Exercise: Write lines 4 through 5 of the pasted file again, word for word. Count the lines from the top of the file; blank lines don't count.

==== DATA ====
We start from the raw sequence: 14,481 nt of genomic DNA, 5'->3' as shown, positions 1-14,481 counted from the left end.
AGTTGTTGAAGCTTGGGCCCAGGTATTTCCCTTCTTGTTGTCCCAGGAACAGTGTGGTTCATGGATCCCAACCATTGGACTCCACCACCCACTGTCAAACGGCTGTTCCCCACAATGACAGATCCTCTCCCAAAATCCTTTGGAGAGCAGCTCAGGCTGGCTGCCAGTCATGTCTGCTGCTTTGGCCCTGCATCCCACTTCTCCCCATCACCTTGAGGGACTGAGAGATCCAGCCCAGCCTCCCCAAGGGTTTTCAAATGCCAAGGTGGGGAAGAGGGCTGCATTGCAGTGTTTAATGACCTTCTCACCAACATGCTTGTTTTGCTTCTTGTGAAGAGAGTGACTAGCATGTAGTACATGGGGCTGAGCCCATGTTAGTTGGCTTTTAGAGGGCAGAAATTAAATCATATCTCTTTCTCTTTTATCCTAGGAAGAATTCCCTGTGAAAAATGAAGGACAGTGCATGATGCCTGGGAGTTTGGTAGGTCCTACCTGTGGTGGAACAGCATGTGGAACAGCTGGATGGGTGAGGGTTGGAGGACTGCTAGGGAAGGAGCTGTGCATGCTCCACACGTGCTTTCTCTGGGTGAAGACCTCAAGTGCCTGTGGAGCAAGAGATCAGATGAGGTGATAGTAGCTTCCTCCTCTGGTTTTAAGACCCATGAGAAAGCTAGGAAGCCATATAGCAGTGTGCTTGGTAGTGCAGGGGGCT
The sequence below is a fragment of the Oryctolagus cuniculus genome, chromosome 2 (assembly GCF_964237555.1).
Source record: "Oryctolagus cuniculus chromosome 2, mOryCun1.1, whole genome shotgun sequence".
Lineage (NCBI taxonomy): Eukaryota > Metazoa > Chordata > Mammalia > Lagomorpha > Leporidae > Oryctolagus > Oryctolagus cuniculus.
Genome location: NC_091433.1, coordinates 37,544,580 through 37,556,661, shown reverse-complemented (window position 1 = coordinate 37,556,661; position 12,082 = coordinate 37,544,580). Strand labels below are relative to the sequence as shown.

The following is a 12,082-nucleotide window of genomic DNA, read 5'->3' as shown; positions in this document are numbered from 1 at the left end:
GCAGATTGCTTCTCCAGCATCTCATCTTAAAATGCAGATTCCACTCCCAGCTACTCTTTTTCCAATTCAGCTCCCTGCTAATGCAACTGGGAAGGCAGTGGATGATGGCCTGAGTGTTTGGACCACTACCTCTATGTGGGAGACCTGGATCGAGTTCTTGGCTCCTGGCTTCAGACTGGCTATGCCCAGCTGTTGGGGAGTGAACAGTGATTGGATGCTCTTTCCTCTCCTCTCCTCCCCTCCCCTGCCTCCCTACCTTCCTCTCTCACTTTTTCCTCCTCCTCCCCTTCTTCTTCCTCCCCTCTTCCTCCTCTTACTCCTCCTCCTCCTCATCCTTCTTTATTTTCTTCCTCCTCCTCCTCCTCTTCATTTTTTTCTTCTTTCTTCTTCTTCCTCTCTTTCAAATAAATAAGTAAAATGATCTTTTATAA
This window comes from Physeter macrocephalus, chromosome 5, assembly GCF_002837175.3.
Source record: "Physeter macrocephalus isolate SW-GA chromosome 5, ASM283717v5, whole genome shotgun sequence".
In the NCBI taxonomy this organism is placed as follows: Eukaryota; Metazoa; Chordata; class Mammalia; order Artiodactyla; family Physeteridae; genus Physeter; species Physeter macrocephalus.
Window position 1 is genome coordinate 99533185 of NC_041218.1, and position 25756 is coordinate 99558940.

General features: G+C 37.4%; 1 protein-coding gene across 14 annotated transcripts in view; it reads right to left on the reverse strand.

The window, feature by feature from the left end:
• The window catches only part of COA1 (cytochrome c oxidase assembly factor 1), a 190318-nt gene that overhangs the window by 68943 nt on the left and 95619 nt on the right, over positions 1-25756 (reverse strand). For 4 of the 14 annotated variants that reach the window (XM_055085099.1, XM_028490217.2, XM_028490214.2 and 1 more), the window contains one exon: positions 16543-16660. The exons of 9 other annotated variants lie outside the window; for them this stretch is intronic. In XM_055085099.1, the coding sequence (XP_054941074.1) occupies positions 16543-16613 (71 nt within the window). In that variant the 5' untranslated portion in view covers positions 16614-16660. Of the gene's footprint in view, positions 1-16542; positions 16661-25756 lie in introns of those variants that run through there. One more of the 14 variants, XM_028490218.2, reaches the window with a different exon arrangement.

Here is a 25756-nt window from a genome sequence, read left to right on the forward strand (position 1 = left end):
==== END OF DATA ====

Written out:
Source record: "Oryctolagus cuniculus chromosome 2, mOryCun1.1, whole genome shotgun sequence".
Lineage (NCBI taxonomy): Eukaryota > Metazoa > Chordata > Mammalia > Lagomorpha > Leporidae > Oryctolagus > Oryctolagus cuniculus.